A grassroots leader in Aljunied GRC has accused the Workers' Party-run town council vice-chairman Pritam Singh of blaming a recent slate of controversies in the ward on politics in the grassroots, to "cover up his sorry record".
Mr Victor Lye, who chairs the Bedok Reservoir-Punggol Citizens Consultative Committee (CCC), said yesterday in a forum letter to The Straits Times that Aljunied-Hougang-Punggol East Town Council (AHPETC) "has repeatedly sacrificed the welfare of hawkers and shopkeepers in Aljunied for its selfish interests".
"It is Mr Singh and AHPETC who shirked responsibility, dismissed legitimate concerns, and blamed others," he said.
Later in further comments to The Straits Times, he added: "He (Mr Singh) is casting aspersions on the grassroots, and I argue that he is politicising it, because grassroots have always been there doing its work... and is still continuing to do what it has been doing, which is to bond the people, and engage the people."
Mr Lye, who is also the People's Action Party (PAP) branch chairman, was responding to comments by Mr Singh at a National University of Singapore Students' Political Association forum last Wednesday.
Mr Singh had said that recent disputes between AHPETC and government agencies over hawker centre cleaning and trade fairs were due to the "politicisation of grassroots".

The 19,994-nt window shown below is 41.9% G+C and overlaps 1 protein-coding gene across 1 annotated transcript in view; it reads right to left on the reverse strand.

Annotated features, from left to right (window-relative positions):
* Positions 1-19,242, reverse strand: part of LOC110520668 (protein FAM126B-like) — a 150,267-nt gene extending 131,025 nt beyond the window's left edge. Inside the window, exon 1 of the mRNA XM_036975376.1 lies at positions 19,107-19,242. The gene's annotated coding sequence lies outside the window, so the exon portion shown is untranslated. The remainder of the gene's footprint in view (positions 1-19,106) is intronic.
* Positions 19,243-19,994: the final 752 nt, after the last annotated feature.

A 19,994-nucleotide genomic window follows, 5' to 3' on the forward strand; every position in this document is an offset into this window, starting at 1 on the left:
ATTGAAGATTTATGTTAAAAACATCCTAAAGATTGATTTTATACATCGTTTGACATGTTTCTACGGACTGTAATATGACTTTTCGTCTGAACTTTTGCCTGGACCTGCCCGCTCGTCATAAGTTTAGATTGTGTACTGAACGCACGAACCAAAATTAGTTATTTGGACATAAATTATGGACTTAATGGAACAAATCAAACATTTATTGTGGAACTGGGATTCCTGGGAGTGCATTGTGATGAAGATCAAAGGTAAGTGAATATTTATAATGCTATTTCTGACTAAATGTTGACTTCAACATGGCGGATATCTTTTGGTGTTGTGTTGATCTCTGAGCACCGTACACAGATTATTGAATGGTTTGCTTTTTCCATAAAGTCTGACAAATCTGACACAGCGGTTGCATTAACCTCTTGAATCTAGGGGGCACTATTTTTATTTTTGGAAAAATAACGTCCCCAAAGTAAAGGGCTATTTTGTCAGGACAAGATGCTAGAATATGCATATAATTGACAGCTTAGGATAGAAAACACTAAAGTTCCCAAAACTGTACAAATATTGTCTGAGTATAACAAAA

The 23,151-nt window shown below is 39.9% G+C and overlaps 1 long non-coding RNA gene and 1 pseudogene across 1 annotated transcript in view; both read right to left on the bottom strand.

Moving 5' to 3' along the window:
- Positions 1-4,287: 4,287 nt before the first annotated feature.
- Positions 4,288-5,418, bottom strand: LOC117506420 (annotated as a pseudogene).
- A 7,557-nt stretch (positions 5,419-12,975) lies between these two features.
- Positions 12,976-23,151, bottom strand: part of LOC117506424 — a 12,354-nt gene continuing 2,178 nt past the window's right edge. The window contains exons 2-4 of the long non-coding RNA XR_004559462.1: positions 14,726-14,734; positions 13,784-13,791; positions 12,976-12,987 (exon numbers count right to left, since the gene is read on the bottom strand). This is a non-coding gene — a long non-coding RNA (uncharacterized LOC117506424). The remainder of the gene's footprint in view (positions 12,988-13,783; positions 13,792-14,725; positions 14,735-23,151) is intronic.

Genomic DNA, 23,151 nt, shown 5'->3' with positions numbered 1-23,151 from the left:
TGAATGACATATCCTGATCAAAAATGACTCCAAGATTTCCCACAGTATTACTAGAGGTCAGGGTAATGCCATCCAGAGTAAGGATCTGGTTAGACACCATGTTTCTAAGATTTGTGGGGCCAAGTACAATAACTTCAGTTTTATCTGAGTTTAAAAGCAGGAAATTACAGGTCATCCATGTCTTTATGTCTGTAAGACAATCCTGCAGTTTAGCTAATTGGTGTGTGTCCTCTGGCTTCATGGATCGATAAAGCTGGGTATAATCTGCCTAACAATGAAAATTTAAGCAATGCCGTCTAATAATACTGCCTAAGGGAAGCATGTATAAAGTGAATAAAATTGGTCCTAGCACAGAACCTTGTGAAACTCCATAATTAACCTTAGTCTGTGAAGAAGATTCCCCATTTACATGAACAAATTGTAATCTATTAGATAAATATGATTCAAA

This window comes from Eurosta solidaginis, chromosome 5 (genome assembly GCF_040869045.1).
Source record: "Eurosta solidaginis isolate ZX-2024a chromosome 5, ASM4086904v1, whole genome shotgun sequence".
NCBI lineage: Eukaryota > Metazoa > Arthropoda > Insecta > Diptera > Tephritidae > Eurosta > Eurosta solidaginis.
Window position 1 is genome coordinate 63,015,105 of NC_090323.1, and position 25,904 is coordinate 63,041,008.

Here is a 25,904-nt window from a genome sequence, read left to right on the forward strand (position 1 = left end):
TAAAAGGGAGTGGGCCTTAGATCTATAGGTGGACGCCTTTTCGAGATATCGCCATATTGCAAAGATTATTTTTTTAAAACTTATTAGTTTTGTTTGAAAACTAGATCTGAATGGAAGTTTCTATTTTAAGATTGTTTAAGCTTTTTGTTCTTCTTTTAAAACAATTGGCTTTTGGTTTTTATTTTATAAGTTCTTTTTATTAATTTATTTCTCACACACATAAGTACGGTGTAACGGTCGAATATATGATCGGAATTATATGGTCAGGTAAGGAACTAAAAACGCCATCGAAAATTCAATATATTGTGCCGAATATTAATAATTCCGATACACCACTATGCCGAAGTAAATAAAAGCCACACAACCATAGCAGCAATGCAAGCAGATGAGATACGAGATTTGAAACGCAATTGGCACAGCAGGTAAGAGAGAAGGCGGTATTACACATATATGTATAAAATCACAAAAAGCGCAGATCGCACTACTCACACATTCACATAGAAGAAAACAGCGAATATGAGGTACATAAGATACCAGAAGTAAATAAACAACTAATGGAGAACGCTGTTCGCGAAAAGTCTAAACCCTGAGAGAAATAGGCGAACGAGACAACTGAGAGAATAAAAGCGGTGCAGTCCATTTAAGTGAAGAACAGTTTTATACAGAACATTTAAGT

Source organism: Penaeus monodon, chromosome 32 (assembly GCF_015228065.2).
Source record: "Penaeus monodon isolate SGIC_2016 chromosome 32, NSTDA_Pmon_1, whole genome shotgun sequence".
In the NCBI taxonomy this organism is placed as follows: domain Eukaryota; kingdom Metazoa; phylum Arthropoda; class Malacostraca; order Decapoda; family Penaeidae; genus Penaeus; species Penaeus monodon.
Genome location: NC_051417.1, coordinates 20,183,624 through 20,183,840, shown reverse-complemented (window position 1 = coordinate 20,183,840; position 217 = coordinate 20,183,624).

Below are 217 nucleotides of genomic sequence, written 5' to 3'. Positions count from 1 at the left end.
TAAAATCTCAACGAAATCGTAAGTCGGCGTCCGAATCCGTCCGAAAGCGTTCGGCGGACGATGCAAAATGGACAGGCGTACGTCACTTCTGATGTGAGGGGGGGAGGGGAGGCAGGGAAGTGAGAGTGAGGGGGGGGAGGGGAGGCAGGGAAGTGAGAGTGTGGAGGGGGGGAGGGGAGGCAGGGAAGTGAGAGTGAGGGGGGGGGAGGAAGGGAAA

Grassroots organisations under the People's Association (PA), such as CCCs, have a fundamental purpose to "perpetuate the one-party state", and can be "politically motivated to lower the standing of an elected MP", the MP for Aljunied GRC added.
One oft-cited reason is that PAP MPs are appointed grassroots advisers, but opposition MPs are not.
But Mr Lye countered that the incidents were instead caused by AHPETC's "actions, misactions and inactions". He urged the town council to "take responsibility", and added that Aljunied GRC grassroots leaders have been helping hawkers and local businesses seek redress for problems caused by AHPETC.
Mr Lye, who assumed the PAP branch chairmanship from former foreign affairs minister George Yeo in February 2012, also accused AHPETC of politicisation, as it gave out contracts to close supporters. After a review of town councils, it was revealed in Parliament in May last year that AHPETC awarded the managing agent contract to a firm owned by WP supporters, and that the managing agent was charging residents a higher fee than other town councils.
The town council has also given $26 million of public funds in contracts to close supporters, Mr Lye added.
Another dispute occurred after AHPETC allegedly told Kovan shopkeepers organising a trade fair with the PA that they would be fined $1,000 a day, backdated for a week for encroaching onto town council common property.
Mr Lye accused Mr Singh of later "back-pedalling" and "denying any formal notice of a fine".
In yet another incident, AHPETC was last week summoned to court by the National Environment Agency for operating a trade fair without the necessary licence last month.
Mr Lye said that he was puzzled as to why it did not apply for the licence, as AHPETC vice-chairman Png Eng Huat had approached him on Jan 9 to ask for the CCC's support, which he gave.
He said: "Why is AHPETC cutting corners, organising illegal trade fairs and levying arbitrary and exorbitant fines?"
In response, Mr Singh said that AHPETC "seeks to maintain a professional working relationship with all government and non-governmental entities".
He added that the "desire for a constructive approach towards town management in the interest of businesses and residents also extends to (Mr Lye)".